Updated: Sep 24
Vulnerability and the business of enforcing court judgments are not “easy bedfellows”. Be that as it is may it is incumbent on all of us in the enforcement industry to figure out strategies and workable policies which ensure vulnerable people are identified and then treated with care when they are caught up in an enforcement case. Bailiffs may not take control of goods when the vulnerable person is alone at home. If debtor is vulnerable, creditor must take their cases back.
A recent story caught the eye of our CEO, Claire Sandbrook, who is herself an Authorized High Court Enforcement Officer. It involved a pensioner who is customer of Thames Water (see http://bit.ly/2xbDNG7). The saddest thing about this story was how this man could only say “I guess I’m going to die soon anyway”, when discussing the fact bailiffs were chasing him for a water bill of £817.08. He was reported to be 75 and suffering from chronic back pain.
This is exactly the sort of story that puts the enforcement industry on the back foot. A corporate client uses enforcement agents as part of its process and the enforcement business enforcing the judgments is pleased to do so because this type of work often comes in hundreds if not thousands of cases. But with such large numbers of cases to deal with how does an enforcement company deal with the relatively small number of cases of vulnerability that are thrown up as a result of an agent’s visit? And once again, as we have in so many of our blogs, where is the data from government or the industry on the topic of vulnerability? How many cases are we seeing of vulnerability – both real and fake – in the enforcement industry?
Our view is that more needs to be done and should be done by both industry and Government to help the vulnerable people that are caught up in an enforcement situation. We feel that the Ministry of Justice should be supporting the enforcement function by helping to fund independent research into this area of enforcement activity. We say this as Government has reviewed its options for enforcement and has come to the conclusion it has to have enforcement agents as part of the legal system. In coming to that conclusion, it has issued a voluntary code of national standards for enforcement (see http://bit.ly/2ZWcFaP). In this code it sets out the approach on how to deal with people in vulnerable situations and offers a non-exhaustive list of the types of vulnerability to be considered. Being elderly is one of the classes of vulnerability expressly mentioned, and on the face of it this must be right.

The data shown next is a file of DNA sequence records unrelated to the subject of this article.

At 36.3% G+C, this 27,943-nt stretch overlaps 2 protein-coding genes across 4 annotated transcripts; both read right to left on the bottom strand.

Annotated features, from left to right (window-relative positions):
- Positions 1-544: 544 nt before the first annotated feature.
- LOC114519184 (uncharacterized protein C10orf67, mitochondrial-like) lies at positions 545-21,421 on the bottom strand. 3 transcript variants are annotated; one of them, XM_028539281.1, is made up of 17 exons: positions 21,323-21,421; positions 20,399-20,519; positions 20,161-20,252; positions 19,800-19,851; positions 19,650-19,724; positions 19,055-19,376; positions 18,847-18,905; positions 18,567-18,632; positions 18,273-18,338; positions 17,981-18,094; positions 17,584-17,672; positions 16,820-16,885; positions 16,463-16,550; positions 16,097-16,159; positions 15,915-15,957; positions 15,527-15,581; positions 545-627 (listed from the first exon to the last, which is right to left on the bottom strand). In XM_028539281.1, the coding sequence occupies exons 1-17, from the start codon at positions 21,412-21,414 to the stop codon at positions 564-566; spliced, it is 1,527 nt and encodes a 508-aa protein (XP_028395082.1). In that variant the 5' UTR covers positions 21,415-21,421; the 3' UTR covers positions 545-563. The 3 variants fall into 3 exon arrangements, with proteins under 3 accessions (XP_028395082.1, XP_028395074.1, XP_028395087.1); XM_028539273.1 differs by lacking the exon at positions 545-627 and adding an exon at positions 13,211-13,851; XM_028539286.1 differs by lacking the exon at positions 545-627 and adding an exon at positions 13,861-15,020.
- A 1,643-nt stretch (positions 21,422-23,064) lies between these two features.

The enforcement industry itself could do itself many favors by creating a working party across the professional associations (CIVEA, HCEOA, IRRV) to study and report on vulnerability and how it can encourage those working in the enforcement industry to improve the response to vulnerable situations. Perhaps this is something the Enforcement Law Reform Group could work on as a project.
In the meantime, each operator of an enforcement business has a responsibility to address this problem, as does every corporate client or organization which uses enforcement as part of its process. It is not a problem that is going to reduce, it is a nettle which has to be grasped.
Here at Shergroup we are working on strengthening our training of enforcement agents and support teams so that our response to a vulnerable situation offers the right level of support and signposting to expert agencies.
As we said at the beginning of this blog piece, vulnerability and enforcement do not sit well together – so more has to be done to conquer the challenge of ensuring that when a person has a vulnerability it is dealt with appropriately in the enforcement system. It remains a “work in progress” item for the entire industry.